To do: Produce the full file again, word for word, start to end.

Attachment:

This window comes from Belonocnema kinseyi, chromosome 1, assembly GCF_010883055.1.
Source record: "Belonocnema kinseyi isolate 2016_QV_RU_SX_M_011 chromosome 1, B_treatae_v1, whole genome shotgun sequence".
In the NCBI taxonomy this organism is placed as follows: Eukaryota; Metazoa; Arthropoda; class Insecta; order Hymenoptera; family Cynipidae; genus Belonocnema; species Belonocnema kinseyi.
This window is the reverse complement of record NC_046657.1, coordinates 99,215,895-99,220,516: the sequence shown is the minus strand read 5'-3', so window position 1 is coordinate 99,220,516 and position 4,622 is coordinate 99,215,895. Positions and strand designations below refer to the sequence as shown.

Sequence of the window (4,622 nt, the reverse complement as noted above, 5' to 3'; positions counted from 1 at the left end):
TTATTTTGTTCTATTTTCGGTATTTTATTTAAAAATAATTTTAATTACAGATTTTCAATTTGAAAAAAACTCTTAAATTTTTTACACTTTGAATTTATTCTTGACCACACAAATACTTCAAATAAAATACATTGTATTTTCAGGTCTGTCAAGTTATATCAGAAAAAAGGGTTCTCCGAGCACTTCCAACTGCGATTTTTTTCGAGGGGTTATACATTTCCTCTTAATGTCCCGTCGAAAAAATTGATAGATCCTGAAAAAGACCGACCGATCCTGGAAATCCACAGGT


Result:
This window comes from Belonocnema kinseyi, chromosome 1, assembly GCF_010883055.1.
Source record: "Belonocnema kinseyi isolate 2016_QV_RU_SX_M_011 chromosome 1, B_treatae_v1, whole genome shotgun sequence".
In the NCBI taxonomy this organism is placed as follows: Eukaryota; Metazoa; Arthropoda; class Insecta; order Hymenoptera; family Cynipidae; genus Belonocnema; species Belonocnema kinseyi.
This window is the reverse complement of record NC_046657.1, coordinates 99,215,895-99,220,516: the sequence shown is the minus strand read 5'-3', so window position 1 is coordinate 99,220,516 and position 4,622 is coordinate 99,215,895. Positions and strand designations below refer to the sequence as shown.

Sequence of the window (4,622 nt, the reverse complement as noted above, 5' to 3'; positions counted from 1 at the left end):
TTATTTTGTTCTATTTTCGGTATTTTATTTAAAAATAATTTTAATTACAGATTTTCAATTTGAAAAAAACTCTTAAATTTTTTACACTTTGAATTTATTCTTGACCACACAAATACTTCAAATAAAATACATTGTATTTTCAGGTCTGTCAAGTTATATCAGAAAAAAGGGTTCTCCGAGCACTTCCAACTGCGATTTTTTTCGAGGGGTTATACATTTCCTCTTAATGTCCCGTCGAAAAAATTGATAGATCCTGAAAAAGACCGACCGATCCTGGAAATCCACAGGT